1 Samuel 5 is a classic OT story, with a bit of everything. Here we find,
1. Obscure and obsolete place-names
2. A strange-sounding god, complete with statue
3. Tribal conflict
4. A big fight over a religious artefact
5. Things that go bump in the night
6. A just-so story
7. A vengeful god
8. A very nasty plague
9. A clear claim about the authority of the God of the Bible
And here are at least 9 reasons why people don’t read the Old Testament, or the Bible at all. It just seems to be tall stories. Even if we could believe them, they have no relevance on our lives, and little which attracts us to what they’re saying. Or so we think.
Actually, this passage tells us everything about Biblical Christianity. The God of the New Testament is the same as the God of the Old Testament. What you see here is the God of the Bible, the human heart, and God’s response to it. That’s Christianity. 1 Samuel 5 is a perfect place to start if you’re going to see what Christianity’s all about. Let’s ask two questions of the passage.
Why do people worship things which aren’t real?
We worship what works for us
For these 11th C BC Philistines, Dagon worked. He’s won the battle, He’d beaten this god of Israel. He had taken the ark. Remember the Ark, the special box which contained the 10 Commandments? The chapter before tells us that the Israelites put so much trust in it that they took it into battle. Now it was stolen. And the Philistines thought that they had got this god in a box. ‘Where’s the evidence for God?’ they could have shouted: ‘look our gods, our values have beaten him. Let’s celebrate!’
What’s working for you right now? What’s an idol for you? Not sure? Ask yourself, what must I have in life, above all-else? Approval, success, romance, wild sex, power over others? You’re looking at your idol. And you’ll understand, then, that you’re like everyone else – religious.
We ignore the facts
Picture the scene: the Philistines had fought, and won. Dagon had come up trumps, now it’s party time! Come day 2 they get a rude awakening – they weren’t the only ones who’d crashed out after a night’s partying – Dagon had, too. Their god had toppled over. They panic, and pick him up. Day 3 comes, the same things happen, expect now Dagon’s head and hands – his wisdom and strength – were cut off, and he was prostrate before the Ark. The historian’s message couldn’t be clearer.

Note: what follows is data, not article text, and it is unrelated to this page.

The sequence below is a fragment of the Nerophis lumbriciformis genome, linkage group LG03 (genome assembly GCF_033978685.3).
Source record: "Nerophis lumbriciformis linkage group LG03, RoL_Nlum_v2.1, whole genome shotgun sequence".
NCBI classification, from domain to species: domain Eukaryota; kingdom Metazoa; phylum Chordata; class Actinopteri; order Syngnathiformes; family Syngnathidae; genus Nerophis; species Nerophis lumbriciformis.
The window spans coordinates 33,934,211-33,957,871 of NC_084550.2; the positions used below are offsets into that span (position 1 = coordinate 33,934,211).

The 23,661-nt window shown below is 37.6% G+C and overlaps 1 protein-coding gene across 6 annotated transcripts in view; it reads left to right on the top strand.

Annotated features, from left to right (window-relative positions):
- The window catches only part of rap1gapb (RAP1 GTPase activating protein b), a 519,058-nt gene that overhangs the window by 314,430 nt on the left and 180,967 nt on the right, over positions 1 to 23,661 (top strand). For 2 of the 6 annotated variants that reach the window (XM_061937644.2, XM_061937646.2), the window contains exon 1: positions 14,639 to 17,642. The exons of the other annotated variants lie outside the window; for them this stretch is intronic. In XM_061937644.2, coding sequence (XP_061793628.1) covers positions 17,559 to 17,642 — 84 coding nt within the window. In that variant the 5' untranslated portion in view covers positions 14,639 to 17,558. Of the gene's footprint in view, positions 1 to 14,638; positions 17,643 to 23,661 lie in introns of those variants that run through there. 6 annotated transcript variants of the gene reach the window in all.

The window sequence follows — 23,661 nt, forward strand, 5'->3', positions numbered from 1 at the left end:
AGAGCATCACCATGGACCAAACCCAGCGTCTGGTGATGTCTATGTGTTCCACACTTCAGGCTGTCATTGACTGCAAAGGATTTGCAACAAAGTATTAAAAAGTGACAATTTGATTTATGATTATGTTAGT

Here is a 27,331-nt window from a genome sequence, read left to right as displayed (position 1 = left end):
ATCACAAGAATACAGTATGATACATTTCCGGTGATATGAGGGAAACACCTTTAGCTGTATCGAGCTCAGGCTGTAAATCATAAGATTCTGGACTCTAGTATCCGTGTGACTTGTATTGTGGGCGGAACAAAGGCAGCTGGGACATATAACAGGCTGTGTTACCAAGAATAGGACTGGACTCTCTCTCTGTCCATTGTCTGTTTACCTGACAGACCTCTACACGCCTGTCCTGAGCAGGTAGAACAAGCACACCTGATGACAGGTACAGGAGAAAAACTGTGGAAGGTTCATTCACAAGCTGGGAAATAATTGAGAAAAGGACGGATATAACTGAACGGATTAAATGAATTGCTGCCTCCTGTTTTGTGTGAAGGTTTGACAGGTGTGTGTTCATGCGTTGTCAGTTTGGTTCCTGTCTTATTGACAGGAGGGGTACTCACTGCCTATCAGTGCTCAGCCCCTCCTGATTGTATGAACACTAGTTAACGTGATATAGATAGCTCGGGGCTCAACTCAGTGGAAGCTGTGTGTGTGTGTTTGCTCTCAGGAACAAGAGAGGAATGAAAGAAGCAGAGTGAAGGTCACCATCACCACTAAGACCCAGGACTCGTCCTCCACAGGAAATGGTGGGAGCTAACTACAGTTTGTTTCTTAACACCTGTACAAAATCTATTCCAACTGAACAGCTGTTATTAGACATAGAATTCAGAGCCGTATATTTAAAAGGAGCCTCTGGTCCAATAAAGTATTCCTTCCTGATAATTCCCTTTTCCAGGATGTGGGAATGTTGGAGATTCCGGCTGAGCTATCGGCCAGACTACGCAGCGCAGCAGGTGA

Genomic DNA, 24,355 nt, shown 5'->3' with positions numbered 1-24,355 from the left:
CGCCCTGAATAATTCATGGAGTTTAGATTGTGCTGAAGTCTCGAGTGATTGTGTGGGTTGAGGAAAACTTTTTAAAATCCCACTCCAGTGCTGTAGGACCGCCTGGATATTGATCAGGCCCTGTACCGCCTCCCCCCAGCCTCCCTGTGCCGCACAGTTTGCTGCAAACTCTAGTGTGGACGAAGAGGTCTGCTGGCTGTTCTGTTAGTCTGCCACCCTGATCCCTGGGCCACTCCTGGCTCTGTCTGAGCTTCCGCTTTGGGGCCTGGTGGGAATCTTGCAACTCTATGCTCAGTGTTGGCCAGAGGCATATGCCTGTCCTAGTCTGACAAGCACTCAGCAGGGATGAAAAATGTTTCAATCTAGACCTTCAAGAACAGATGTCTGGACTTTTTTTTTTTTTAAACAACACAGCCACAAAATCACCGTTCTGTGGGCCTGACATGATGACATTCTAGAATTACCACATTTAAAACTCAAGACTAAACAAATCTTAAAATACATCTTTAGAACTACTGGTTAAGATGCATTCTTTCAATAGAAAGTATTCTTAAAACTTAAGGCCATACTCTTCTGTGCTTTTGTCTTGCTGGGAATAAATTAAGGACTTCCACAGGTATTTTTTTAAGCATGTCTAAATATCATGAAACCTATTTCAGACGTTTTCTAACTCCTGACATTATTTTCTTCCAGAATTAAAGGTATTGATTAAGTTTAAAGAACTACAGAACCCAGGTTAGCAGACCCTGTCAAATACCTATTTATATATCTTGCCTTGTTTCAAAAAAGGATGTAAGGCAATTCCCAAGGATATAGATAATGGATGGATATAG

So they didn’t do the sensible thing – after the second time – of breaking it up? No, they set it up again. Because people do, when they’re confronted by the Living God.
It wasn’t a broken Dagon alone which showed that the real God had shown up, the facts were all over the nation of Philistia. There’s this dreadful plague – tumours and rats sounds exactly like the bubonic plague (v. 7). ‘Devastation’ doesn’t seem too strong a way of putting it.
And then it gets more frightening, more dreadful. Wherever they take the Ark, death goes with it. If it weren’t so terrifying it would be comical – Ashdod, Gath, Ekron – all suffering from something which make swine flu look like a blessing! And this continues until our historian tells us, in v. 12 – ‘their cry went up to heaven’. What started out as a victory party turned into a living hell.
Why don’t people worship the Living God?
They didn’t, though they had seen His power. Their god was broken, and their catastrophic plague a sign of the true,God’s displeasure. They knew that this God was Living, powerful, true. They clung to what they trusted in. Come on, they knew just what was happening. But they wanted a broken god rather than the real one (compare v. 5).
The real God is too much for us
This episode tells us two things about the God of the Bible, the God of true Christianity:
1. He’s Living. Ask Dagon, better still, ask the Philistines. A God you can’t see – that’s scary. You never know where He is. You knew where Dagon was, right there, in his temple, in that place you could chose to go to or not to go to. You could involve him in your life if you wanted to; you do a few things and you can believe that you’ve made him happy, you’re in His good books. That’s religion. It’s about having the gods where you want them, getting them to do what you want them to do. Christianity’s all different. It’s not about trying to control God, but recognising that He’s in control.
2. He’s Powerful – you can’t put Him in a box. Think of the Philistines’ pride: they’d beaten his armies, they’d captured His magic box. Now they had him just where they wanted him. Surely he was powerless? People make that same mistake today. They think they’ve got God safely in dusty church buildings; outdated hymns, fading memories of school assemblies, Sunday school lessons. He’s a God for the children, of a God for the elderly, God for people of an earlier age. A God for other people, in other worlds. That’s Philistine theology. How wrong we are.
The lesson of this episode is the Jesus is the Living God, before whom one day every knee will bow (compare Phil 2.10). He will never be toppled, never overthrown. He will always stand. And if we bow the knee to Him, we will rise up and stand with Him, forever.